Over the past decade or so, most people have been building a filter bubble around themselves — only seeing the content that they want to see, and hiding everything else. Sites like Facebook do it quietly and automatically, meaning you have to really fight if you want to keep a nuanced view of the world.
A few years ago I did a very rudimentary test to see which of my friends followed people on both sides of the political aisle; of the 97 friends that followed at least one political source, only two of them followed people one on both sides. They’re the ones fighting to avoid the bubble.
For years, Scott Adams (the creator of the popular “Dilbert” cartoon) blocked tons of people on Twitter (example, example). It’s unknown how many he blocked, but it was presumably hundreds (if not thousands) because he was so proud of doing it. He was deliberately building a filter bubble to only see people that agree with him, which is certainly his right to do.
Then, a few days ago, he went on a racist tirade, suggesting among other things that white people should “get the hell away” from Black people. It was not good.
This is where it gets interesting. I’ve not seen anyone online that supports what he had to say in that rant (other than Elon Musk…), but that’s not what Adams says. In a tweet after things started blowing up, he said:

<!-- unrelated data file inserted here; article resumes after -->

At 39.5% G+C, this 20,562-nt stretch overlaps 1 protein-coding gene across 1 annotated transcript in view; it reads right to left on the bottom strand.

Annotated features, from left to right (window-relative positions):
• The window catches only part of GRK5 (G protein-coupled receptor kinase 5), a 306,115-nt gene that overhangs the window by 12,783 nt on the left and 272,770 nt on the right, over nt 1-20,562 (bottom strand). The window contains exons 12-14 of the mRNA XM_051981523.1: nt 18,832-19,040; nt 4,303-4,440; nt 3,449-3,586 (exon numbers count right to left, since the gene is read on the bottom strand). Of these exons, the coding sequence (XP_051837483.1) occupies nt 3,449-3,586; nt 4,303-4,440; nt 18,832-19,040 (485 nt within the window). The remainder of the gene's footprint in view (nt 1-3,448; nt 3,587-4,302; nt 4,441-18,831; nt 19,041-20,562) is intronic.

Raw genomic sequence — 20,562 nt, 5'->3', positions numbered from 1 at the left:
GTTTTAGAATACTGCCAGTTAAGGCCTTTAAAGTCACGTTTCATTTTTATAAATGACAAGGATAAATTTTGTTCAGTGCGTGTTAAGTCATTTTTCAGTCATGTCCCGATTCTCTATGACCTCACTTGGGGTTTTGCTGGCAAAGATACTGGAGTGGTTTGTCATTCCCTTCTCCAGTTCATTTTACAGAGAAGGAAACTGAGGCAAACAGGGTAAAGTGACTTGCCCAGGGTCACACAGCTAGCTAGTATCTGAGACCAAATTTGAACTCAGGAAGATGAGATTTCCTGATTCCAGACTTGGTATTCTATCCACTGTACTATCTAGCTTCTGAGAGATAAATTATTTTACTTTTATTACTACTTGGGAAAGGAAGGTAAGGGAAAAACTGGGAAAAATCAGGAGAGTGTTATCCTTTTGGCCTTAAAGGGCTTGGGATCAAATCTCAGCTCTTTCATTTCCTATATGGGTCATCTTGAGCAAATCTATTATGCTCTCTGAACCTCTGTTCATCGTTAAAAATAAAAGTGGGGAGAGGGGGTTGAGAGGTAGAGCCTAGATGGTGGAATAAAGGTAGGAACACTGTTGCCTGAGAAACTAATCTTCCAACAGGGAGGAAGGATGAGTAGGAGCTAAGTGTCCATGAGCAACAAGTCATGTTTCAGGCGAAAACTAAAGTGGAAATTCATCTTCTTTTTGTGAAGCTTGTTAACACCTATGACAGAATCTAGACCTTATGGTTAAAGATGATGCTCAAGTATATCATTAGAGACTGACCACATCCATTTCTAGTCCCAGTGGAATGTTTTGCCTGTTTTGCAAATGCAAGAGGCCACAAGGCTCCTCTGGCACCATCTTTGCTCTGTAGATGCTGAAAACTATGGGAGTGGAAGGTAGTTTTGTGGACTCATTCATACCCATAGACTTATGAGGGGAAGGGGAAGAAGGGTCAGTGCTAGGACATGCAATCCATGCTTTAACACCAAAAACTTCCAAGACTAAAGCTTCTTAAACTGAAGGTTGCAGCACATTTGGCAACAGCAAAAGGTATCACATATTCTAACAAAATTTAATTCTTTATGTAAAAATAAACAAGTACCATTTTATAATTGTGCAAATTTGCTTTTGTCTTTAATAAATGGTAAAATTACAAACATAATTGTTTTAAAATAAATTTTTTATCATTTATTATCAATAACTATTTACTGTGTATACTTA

Dilbert has been cancelled from all newspapers, websites, calendars, and books because I gave some advice everyone agreed with.
It’s hard to put a number on it, but 100% of the people I know disagreed with it, and probably 90% of those around the world did. To say that “everyone agreed” seems crazy, but you need to see it from his viewpoint.
Because of the carefully crafted bubble he put around himself on Twitter, having blocked anyone that disagreed with him at all over the previous years, he saw nothing but support. He blocked out most viewpoints, and was only left with people who shared his views.
This isn’t healthy.
If someone disagrees with me (in a reasonable manner), I love it! I have a handful of friends that I talk with regularly that I know will tell me things straight. We agree on many things, but they’ll quickly push back on others. While I don’t have someone that I can argue with like a Wright brother, I’m happy to have people pushing back at all.
Sometimes when I disagree with someone, I can convince them of my argument. That process often helps me think through things more and tighten things up.
Other times, people convince me to change my mind. That’s also a win, because then I’m less wrong than I was before.
The filter bubble can be hard to avoid, because it feels like a cozy place to be. I suspect Scott Adams is happy for it, because he can talk like a racist idiot and still have a group of people to support him.
I’d rather have people that keep me check so that things never get to that point, and fighting off the filter bubble is the best way to do that.